You can certainly arrange a ‘pre-nup’ but they have no basis in law in Ireland.
And because of this, they are not strictly binding. This means that if you have a ‘pre-nup’ agreement in place and your marriage breaks down and you appear before the courts, the judge is not bound by the terms of the pre-nuptial agreement you both wrote and agreed to.
Having said that, what I’ve read and what I’ve been told, is that the courts will look at the issue of intention i.e. what were both of you trying to achieve and or protect when you signed the ‘pre-nup’.
And if the agreement makes proper provision for each party, it is more likely to be persuasive with the judge i.e. in situations where one person is likely to inherit a significant asset or business or part thereof, it will guide the judge in the divorce or judicial separation on what the parties’ intentions were from the outset, and how the assets will be divided in divorce.
The judge will also be influenced by the situation you find yourselves in at the time of divorce i.e. do you now have kids and who will have custody of them, what are their costs going to be, is one of you suffering an illness or from ill health and so on.
And importantly, you have to show that there was full disclosure at the time of signing the ‘pre-nup’ i.e. you both knew everything about the others finances and what assets they had, and very importantly at the time of signing, you both had obtained legal advice.

Liam, for the next 9 months I'm considering reducing my monthly pension contribution from 11% to 2% in order to fund some short-term home improvement costs. I'm aware that my employer pension contribution will reduce to 2% as well. I am considering this option over taking out a personal loan (€5,000) from the bank. My salary for context is €80,000. Can you advise if this is common approach to fund short term commitments and any important implications I should consider before I go down this path?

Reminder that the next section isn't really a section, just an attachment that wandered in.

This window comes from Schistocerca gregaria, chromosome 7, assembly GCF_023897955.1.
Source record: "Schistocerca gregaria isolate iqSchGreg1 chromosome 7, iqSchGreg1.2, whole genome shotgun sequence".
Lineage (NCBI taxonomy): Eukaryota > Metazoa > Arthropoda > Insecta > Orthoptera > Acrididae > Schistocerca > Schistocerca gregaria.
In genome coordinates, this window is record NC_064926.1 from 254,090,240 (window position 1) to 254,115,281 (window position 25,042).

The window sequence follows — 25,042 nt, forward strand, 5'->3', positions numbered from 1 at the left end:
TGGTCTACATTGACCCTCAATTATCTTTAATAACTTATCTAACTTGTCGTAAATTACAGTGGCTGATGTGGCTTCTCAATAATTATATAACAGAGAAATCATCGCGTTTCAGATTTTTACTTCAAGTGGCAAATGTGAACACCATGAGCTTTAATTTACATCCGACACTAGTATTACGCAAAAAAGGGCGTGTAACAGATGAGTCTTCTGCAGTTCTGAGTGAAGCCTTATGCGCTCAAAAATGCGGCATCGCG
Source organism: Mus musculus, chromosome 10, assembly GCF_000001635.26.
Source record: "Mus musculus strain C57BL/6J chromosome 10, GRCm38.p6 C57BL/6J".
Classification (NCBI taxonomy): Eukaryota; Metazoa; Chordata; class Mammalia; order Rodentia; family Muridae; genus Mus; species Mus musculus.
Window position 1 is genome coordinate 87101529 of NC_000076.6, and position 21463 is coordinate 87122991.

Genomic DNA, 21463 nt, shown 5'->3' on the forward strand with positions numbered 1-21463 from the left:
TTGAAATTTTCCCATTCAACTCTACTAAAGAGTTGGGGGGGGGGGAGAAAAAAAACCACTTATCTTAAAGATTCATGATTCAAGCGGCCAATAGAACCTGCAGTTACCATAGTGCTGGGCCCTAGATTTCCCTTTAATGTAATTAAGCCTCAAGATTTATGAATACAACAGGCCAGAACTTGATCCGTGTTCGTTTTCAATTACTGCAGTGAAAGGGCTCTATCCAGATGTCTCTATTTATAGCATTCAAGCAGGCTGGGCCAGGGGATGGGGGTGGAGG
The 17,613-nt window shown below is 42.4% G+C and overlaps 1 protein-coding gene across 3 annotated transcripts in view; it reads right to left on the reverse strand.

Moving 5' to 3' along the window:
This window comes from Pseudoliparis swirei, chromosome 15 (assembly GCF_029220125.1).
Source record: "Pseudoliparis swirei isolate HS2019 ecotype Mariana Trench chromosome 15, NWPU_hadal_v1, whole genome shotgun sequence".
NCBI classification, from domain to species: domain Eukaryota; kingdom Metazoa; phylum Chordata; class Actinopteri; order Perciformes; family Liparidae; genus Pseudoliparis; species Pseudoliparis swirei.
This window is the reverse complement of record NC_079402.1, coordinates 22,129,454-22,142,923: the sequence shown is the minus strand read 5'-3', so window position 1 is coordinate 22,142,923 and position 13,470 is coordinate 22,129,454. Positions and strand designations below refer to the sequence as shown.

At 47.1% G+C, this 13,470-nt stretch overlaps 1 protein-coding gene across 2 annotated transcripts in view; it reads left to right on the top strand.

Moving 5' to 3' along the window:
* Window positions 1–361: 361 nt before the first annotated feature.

Okay, if you borrow €5,000 at say 6.80% (about the average personal loan rate at the moment from banks) the amount of interest you'd pay back over 9 months is €139.55.
So, that's the cost of those borrowings.
If you forego the loss of the 9% contribution from your employer over those same 9 months that amounts to €5,400 i.e. €80,000 x 9% / 12 x 9 = €5,400.
So, you are giving up €5,400 for the sake of paying €139.55 in interest which makes no sense. In fact, you're giving up more because if you stop your contributions, you're also giving up the tax relief that comes with it.
You'd be contributing the same €5,400 but you're getting tax relief at 40% so it’s only costing you €3,240 where the tax relief is €2,160.
So, not making those contributions for 9 months, you’re leaving behind €7,560 for the sake of a loan of €5,000 which is only costing you €139.55 in interest.
I know the cost of the loan is €571 per month, and the total payback is just €5,139.55 but when you stand that alongside the loss in pension contributions i.e. €12,960 (yours and your employers contributions combined and tax relief on your contributions), it absolutely makes sense to borrow the money and not suspend pension contributions.

Liam Croke is MD of Harmonics Financial Ltd, based in Plassey. He can be contacted at or